Alvin returned to the office, tail between his legs (proverbially speaking). He was beside himself when he reported that the judge hammered the client with seven days in the slammer. After a case postmortem, Henry discovered that the judge was a former director of the Society for the Prevention of Cruelty to Animals.

Can you fault the judge? After all, judges are human, too. At least the student got that court experience.

These illustrations are situations in which a potential bias may not have been obvious. But in many instances, the judges’ backgrounds are more known. And the lawyers have an idea as to what makes them tick.

“There used to be a local judge I’ll call ID (no relation to the Freudian ID). Here, ID stands for impaired driving. I believe in the U.S. it is called DUI. He was a curmudgeon well-known for his aversion to drunk drivers. The rumor was that he himself had been injured years back in an auto accident caused by an intoxicated motorist.

Although judges routinely issued a fine for a first-offense sentence, ID would generally hit the inebriated driver with a jail sentence. No informed lawyer would enter a guilty plea before Judge ID. Shakespeare’s iconic plea, “The quality of mercy is not strained,” would have no meaning for him. Tweety had a better chance of getting a break from Sylvester.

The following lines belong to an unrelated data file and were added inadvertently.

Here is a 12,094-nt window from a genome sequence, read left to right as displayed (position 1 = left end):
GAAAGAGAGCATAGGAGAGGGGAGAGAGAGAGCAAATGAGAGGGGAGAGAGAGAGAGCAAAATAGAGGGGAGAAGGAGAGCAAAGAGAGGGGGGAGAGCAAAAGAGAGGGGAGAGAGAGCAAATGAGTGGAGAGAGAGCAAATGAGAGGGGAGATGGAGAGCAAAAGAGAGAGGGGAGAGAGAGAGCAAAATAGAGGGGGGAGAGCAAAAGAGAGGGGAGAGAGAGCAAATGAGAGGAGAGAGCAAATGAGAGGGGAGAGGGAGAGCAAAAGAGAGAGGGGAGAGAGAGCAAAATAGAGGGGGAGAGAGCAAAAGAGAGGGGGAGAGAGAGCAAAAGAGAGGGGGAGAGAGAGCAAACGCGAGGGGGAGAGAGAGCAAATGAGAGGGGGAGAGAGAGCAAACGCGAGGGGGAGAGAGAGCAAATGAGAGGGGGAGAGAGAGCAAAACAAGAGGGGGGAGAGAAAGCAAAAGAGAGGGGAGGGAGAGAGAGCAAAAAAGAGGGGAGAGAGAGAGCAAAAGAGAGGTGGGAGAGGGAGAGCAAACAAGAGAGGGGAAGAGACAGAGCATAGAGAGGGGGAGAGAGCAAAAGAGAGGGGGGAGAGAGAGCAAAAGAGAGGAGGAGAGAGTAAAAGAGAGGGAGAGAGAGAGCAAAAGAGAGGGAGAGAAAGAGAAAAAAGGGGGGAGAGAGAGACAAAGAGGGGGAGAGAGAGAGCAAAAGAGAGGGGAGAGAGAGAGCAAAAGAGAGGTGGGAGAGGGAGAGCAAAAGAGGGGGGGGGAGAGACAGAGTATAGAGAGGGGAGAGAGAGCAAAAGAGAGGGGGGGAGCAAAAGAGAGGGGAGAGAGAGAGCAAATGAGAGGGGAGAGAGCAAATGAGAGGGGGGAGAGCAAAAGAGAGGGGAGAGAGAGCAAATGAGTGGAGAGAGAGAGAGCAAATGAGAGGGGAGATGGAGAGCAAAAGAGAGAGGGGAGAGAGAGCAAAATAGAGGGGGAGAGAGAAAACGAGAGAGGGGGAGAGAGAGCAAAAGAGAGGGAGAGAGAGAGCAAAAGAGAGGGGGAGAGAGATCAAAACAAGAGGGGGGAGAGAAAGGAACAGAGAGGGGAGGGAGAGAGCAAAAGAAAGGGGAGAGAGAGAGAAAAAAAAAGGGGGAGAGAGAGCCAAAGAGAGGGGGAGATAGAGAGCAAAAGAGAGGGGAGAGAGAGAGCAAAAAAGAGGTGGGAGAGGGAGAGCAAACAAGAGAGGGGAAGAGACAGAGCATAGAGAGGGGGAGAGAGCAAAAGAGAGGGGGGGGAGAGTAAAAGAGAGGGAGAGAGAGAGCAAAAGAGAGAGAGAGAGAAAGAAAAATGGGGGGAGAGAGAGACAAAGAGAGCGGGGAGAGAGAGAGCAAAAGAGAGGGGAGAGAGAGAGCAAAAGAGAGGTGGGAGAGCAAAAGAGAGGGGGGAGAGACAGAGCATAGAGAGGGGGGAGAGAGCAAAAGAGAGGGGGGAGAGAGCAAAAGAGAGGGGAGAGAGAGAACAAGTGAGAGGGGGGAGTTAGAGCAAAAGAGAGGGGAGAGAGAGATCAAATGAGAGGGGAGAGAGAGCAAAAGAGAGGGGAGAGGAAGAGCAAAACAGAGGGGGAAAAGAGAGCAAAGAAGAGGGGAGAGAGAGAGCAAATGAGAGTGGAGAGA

We had another judge who, while going for a walk, was assaulted by two thugs who also stole his wallet and prized Omega watch. Did this incident affect his objectivity? I don’t know. I once witnessed a sentencing in his court in a mugging case. The Crown Attorney (i.e., prosecutor) read a synopsis of the facts. I don’t know the outcome of that case because I had to scoot off to another courtroom, but the last part I heard was the judge saying, “Rolex? That’s even more valuable than an Omega.” Whatever happened, I’ll bet the defendants’ lawyer learned a valuable lesson.

The flip side of knowing idiosyncrasies about your judge that can torpedo your case is knowing those that can help, including those predating the judge’s appointment to the bench.

There was an elderly judge who before moving to Canada from England served as an admiral in the Royal Navy. Rumor had it that he, (Judge O, for ocean) had a soft spot for sailors, doling out justice to them with extra magnanimity. Wise lawyers would be sure to bring out any of their clients’ maritime connections they could muster, however remote.

Unfortunately, whenever I appeared before Judge O, none of my clients had had any sailor experiences. I was tempted to take advantage and import something seaworthy, but I never had the guts to open my argument with, “Your Honor; ahoy!”